A consultant from the International Association of Animal Behavior Consultants that is!
This blog was first published at http://www.birdchannel.com/parrot-training/iaabc.aspx on May 31, 2015.
So your avian veterinarian wants you to weigh your bird on a regular basis, but the little scamp won’t get on the scale and you keep ending up with chunks taken out of your hand. You asked for advice from three of your favorite bird lists but everyone has a different opinion, and let’s face it … some of those suggestions were downright scary. You’re not sure you can handle another bite like the last time.
Jackie loves those videos of parrots doing tricks and has been trying to get her macaw to play basketball. Only now the bird lunges at her whenever she gets near. Jackie doesn’t understand why her bird hates her all of a sudden.
Pat Anderson is an anthropologist, anthrozoologist, and archaeologist who has been studying the human-avian bond since 1999. Pat completed her PhD in anthropology at the University of Chicago (1998). She annually teaches a senior/graduate level course in Anthrozoology, the study of human-animal relationships, to students in the Zoo & Aquarium Studies Program and others at Western Illinois University where she is tenured as Associate Professor. Pat has presented her research into the human-avian bond both nationally and internationally to organizations such as the Annual Parrot Lover’s Cruise, the American Federation of Aviculture, the International Society for Anthrozoology, Midwest Sociology Annual Meeting, Annual Meeting of the American Sociological Association, and the Midwest Fur Fest. This research has resulted in a number of peer-reviewed conference presentations, peer-reviewed articles, a scientific book chapter, and book reviews. Pat is a co-editor of the peer-reviewed journal, Anthrozoös, which is published by the International Society for Anthrozoology.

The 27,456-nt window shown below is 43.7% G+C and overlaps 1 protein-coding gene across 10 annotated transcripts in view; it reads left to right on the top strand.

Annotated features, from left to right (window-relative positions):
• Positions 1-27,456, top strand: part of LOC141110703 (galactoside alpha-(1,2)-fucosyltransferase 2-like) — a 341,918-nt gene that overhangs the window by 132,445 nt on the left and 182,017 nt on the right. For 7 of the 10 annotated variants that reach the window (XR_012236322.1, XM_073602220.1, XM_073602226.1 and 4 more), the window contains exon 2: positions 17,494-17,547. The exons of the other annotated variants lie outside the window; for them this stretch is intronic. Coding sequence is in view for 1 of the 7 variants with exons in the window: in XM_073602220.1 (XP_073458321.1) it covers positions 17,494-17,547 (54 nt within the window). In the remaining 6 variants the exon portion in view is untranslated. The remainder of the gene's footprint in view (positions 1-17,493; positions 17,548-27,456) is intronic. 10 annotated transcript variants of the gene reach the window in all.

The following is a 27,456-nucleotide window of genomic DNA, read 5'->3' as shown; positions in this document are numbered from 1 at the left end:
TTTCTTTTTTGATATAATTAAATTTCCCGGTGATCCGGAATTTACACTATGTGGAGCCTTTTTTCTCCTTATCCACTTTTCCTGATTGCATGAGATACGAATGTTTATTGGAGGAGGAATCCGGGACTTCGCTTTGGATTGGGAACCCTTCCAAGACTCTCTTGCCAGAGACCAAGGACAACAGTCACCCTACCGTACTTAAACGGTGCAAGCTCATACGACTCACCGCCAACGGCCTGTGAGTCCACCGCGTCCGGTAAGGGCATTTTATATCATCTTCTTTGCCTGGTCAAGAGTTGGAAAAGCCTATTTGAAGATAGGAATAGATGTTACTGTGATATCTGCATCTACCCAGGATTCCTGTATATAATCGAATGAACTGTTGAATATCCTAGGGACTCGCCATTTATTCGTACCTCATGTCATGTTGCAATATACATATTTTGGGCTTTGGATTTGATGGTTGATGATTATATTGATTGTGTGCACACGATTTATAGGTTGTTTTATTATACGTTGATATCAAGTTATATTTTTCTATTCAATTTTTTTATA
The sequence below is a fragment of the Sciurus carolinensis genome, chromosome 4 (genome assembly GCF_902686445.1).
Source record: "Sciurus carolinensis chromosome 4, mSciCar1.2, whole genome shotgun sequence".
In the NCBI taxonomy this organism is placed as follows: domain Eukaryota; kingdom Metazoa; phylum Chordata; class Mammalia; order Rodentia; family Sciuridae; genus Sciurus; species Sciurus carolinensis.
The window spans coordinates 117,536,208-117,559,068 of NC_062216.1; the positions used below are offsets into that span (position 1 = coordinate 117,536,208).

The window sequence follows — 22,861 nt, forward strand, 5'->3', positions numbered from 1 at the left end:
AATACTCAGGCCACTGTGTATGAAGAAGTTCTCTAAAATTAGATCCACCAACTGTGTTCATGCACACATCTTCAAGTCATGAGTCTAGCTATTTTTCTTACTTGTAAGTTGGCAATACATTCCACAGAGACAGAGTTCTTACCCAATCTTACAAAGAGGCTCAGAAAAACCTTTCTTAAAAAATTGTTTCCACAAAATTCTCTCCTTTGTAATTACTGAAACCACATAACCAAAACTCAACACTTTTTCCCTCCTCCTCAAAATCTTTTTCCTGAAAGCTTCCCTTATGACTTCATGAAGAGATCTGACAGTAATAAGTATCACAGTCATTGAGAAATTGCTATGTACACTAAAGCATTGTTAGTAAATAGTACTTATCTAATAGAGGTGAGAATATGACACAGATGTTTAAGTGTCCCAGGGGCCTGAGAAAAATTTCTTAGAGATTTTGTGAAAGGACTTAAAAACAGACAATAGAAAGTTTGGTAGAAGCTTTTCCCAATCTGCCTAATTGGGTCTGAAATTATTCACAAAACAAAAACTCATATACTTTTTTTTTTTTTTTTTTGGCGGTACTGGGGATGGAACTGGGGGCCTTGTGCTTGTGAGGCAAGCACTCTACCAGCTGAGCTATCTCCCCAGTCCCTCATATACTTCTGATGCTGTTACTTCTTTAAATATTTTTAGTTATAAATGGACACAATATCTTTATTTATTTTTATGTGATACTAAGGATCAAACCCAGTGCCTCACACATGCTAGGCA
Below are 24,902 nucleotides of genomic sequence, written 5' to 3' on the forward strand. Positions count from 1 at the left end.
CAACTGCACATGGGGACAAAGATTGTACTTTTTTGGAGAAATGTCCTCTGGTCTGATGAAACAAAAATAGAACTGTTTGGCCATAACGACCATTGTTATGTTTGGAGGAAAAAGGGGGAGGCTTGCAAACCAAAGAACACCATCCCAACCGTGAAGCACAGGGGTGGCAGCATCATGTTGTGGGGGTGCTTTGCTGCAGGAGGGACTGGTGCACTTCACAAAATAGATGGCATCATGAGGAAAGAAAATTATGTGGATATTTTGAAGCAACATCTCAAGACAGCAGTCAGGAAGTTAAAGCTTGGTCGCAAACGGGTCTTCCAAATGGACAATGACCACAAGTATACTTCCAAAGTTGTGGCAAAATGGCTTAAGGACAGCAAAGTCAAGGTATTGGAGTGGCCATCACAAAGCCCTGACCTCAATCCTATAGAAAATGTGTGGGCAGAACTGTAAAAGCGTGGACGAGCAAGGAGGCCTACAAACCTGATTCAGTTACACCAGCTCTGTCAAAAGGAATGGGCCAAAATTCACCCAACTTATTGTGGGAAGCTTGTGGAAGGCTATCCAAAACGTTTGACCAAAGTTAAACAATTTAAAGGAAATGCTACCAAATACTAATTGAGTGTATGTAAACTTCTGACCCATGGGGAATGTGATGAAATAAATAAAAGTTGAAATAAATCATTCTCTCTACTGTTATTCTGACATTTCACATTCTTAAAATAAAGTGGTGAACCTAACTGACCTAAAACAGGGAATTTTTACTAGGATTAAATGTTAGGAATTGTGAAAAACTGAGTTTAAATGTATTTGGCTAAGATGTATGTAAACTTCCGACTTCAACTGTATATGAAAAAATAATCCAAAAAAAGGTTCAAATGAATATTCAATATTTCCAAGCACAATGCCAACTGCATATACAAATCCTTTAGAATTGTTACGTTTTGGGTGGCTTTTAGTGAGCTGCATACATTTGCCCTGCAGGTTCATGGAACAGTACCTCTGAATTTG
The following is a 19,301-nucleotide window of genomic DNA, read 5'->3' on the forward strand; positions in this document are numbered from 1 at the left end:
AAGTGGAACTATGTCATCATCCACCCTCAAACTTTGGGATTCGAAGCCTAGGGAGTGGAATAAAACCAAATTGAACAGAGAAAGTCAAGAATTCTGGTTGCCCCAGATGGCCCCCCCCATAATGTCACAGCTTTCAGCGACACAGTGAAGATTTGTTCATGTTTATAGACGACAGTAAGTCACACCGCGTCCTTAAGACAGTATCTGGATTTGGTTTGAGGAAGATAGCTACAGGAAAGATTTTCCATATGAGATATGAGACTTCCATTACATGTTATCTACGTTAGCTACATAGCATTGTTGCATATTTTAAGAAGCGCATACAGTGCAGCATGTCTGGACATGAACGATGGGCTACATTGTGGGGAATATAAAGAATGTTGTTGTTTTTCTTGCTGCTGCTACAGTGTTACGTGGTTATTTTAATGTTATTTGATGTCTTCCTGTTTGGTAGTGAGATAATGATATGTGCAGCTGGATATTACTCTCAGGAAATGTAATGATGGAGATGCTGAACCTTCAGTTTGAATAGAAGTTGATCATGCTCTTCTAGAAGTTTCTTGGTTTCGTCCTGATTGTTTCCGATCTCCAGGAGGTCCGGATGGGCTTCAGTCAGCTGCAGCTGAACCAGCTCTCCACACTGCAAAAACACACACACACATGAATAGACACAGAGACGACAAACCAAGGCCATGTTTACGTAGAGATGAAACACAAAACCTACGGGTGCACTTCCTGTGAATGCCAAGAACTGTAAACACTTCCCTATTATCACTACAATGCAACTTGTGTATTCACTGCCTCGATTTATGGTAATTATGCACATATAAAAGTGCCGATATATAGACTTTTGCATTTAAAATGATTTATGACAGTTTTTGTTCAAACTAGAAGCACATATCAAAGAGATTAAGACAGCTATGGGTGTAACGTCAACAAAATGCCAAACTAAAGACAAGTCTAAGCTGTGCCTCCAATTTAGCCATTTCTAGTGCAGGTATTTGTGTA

Animals have always been a part of my life. Especially parrots and other birds are a large part of my family and my profession. After my degree as M.Sc. Biology I continued learning more about the human – animal – bond.
I came through my door this afternoon to that familiar voice that often calls out to me when I walk in. “Mommy here!,” it says. Yes, I admit I am a sucker for cute voices and especially when the voice is attached to my sweet, playful teddy bear of a bird – Barnaby – who came to live with me 13 years ago. But Barnaby’s vocalizations were not always among my favorite sounds. He is a typical Timneh African Grey after all who finds great fulfillment in repeating what has value to him. Unfortunately, when he was the new kid in the household, he figured it was pretty cool to mimic the occasional screams he heard from my other two birds. And he liked projecting his voice to ear piercing decibels.